“I did not collect much baobab fruit but I wish I had because the little bit of income that I earned helped me to support my children”, says Rosemary Katandi about the opportunity to sell baobab fruit. She plans to increase her collecting efforts for the next baobab season.
Apart from this she is a registered fruit collector for B’Ayoba, a baobab processing company based in Harare. Rosemary lives with her family in Kajokoto Village. She is a neighbour of Rerai Mundengoma whom we visited earlier this day. As we stop at Rosemary’s house the heat builds up continuously and all we seek is the tiniest bit of shade. It is 8:30 am and I do not want to think about what temperatures will be like around noon in this area.
The goats have all decided to seek shelter in the shade under a grain storage hut. Later on we learn that the day before goatlings and fledglings have died because they could not cope with the high temperatures.
Women Registering as Fruit Collectors
The fruit collector is busy finishing her household task and we try to make ourselves comfortable on a bench in a tiny strip of shade front of a hut. Her husband, Ephson Makonyo, keeps us company. He recalls that at first, when B’Ayoba came into the area to buy baobab fruit from the villages, everybody who wanted to participate had to register.
From programs distributing food aid they were used to the fact that men as traditional heads of household were registered with their name. He reveals that they had thought it would be the same with B’Ayoba. But when they found out that women could be registered in their own name things started to change. Suddenly the women were eligible to earn money from collecting baobab fruit.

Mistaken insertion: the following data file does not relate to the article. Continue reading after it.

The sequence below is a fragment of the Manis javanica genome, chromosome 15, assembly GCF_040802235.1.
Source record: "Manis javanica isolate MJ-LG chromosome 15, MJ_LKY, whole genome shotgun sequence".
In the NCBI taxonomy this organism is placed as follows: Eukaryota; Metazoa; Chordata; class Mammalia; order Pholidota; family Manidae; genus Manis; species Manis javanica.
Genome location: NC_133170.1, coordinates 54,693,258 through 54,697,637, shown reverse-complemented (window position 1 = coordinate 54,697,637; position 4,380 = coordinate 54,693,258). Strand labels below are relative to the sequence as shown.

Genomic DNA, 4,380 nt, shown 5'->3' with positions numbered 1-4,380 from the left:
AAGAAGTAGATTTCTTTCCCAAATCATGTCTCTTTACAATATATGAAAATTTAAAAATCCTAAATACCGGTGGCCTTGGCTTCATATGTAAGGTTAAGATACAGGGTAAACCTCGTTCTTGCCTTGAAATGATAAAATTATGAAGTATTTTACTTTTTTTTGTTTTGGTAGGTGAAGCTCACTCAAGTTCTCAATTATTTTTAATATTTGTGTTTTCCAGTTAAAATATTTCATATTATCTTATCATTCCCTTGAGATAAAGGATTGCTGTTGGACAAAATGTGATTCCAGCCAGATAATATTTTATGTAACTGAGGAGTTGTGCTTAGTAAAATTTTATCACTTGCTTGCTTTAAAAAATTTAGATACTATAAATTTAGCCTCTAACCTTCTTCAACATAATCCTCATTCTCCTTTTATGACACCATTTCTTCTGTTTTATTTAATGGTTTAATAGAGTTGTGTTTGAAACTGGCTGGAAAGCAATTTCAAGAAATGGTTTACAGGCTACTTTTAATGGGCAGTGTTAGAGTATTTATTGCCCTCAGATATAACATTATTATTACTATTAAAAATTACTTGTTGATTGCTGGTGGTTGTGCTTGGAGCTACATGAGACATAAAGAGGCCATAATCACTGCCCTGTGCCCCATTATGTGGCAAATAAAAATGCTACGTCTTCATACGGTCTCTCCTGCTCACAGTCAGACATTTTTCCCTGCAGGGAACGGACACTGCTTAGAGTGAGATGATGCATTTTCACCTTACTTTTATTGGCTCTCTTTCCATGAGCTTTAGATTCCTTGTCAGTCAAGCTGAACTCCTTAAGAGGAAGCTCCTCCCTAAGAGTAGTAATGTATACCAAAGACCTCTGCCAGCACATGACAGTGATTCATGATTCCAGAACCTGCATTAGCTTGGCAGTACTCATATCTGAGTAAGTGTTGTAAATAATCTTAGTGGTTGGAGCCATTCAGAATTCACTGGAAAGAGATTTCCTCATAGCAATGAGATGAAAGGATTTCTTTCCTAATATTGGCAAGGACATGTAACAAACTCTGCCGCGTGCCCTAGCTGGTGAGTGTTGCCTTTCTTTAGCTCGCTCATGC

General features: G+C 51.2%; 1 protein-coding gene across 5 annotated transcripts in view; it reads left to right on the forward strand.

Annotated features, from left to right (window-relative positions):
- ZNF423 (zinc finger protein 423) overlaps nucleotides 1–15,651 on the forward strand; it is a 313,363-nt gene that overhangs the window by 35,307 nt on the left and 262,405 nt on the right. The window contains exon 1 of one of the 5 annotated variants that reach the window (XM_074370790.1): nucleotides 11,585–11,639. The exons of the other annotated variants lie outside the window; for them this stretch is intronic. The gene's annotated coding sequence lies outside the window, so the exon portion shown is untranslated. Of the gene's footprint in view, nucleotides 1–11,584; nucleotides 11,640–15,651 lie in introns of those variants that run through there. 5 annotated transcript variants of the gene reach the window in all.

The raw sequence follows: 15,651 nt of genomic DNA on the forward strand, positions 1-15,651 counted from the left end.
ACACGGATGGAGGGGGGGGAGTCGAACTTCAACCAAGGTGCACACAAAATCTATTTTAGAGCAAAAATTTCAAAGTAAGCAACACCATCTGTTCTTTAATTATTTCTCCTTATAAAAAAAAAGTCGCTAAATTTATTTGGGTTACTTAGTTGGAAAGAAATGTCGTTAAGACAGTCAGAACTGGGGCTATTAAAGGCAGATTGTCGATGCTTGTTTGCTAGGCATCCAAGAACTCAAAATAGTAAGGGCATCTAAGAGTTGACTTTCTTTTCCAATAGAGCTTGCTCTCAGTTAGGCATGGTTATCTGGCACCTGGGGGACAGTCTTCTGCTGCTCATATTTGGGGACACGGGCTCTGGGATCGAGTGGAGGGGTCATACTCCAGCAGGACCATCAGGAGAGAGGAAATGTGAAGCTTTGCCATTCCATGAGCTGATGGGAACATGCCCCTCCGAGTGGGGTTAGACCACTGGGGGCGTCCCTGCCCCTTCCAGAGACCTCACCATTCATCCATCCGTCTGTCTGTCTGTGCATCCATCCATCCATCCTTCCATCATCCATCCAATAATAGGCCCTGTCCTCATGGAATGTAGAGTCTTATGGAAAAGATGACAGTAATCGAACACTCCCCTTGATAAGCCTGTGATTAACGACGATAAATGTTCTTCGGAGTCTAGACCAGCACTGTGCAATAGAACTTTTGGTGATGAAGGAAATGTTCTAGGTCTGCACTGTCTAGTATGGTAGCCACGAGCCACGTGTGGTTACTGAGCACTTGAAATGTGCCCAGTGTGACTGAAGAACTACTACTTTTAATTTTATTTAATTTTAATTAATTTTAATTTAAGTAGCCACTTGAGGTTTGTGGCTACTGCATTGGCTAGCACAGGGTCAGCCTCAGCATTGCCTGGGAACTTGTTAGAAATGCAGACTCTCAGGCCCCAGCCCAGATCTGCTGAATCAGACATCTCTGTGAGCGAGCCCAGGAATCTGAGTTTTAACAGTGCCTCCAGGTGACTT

Baobab Makes a “Big Difference”
As Rosemary joins us she says that this makes a big difference to her since she feels more independent. “I did not collect much but I wish I had because the little bit of income that I earned helped me to support my children”, she says. For the next fruit collecting season she plans to put more effort into this kind of business.
“This project has impacted women in a major way”, the fruit collector states. Her female colleagues could afford more things to meet basic needs and she continues: “Some bought clothes for their children but the major thing that people used the money for is to pay school fees”.
With my extensive background in development I have heard many things and I get sceptical about hearing the same thing over again. I wonder whether “sending kids to school” is something every “donor” gets to hear in the area. Which, to a point would be understandable because donors like to support schooling projects. But Fran Patsika reassures me that it really makes a difference for the people and that all want to provide a better life for their children. And as we know, education – among others – is a great factor for a good start in life.
Traditional Uses of Baobab
The conversation moves on and I am keen to hear about the more traditional uses of baobab. As seems to be most common for baobab powder, people use it to make porridge. And as I have found out myself it tastes great. Children take the powder, mix it with water, add some sugar and consume it like that.
“Baobab tastes nice when you crush the seeds, grind them into a powder and make kind of a butter with it. It makes a nice paste similar to peanut butter and we like to eat it as relish”, says Rosemary Katandi about how she uses baobab.
Healthwise the baobab provides as well. The people in Kajokoto Village used to treat malaria with it. If a child fell ill from malaria they used baobab powder dissolved in water. Rosemary says it brings down the temperature level. That is some interesting information I would like find out more about. I belief that the powder does have the properties to bring down fever – but can it really deal with the parasites flooding a body suffering from malaria?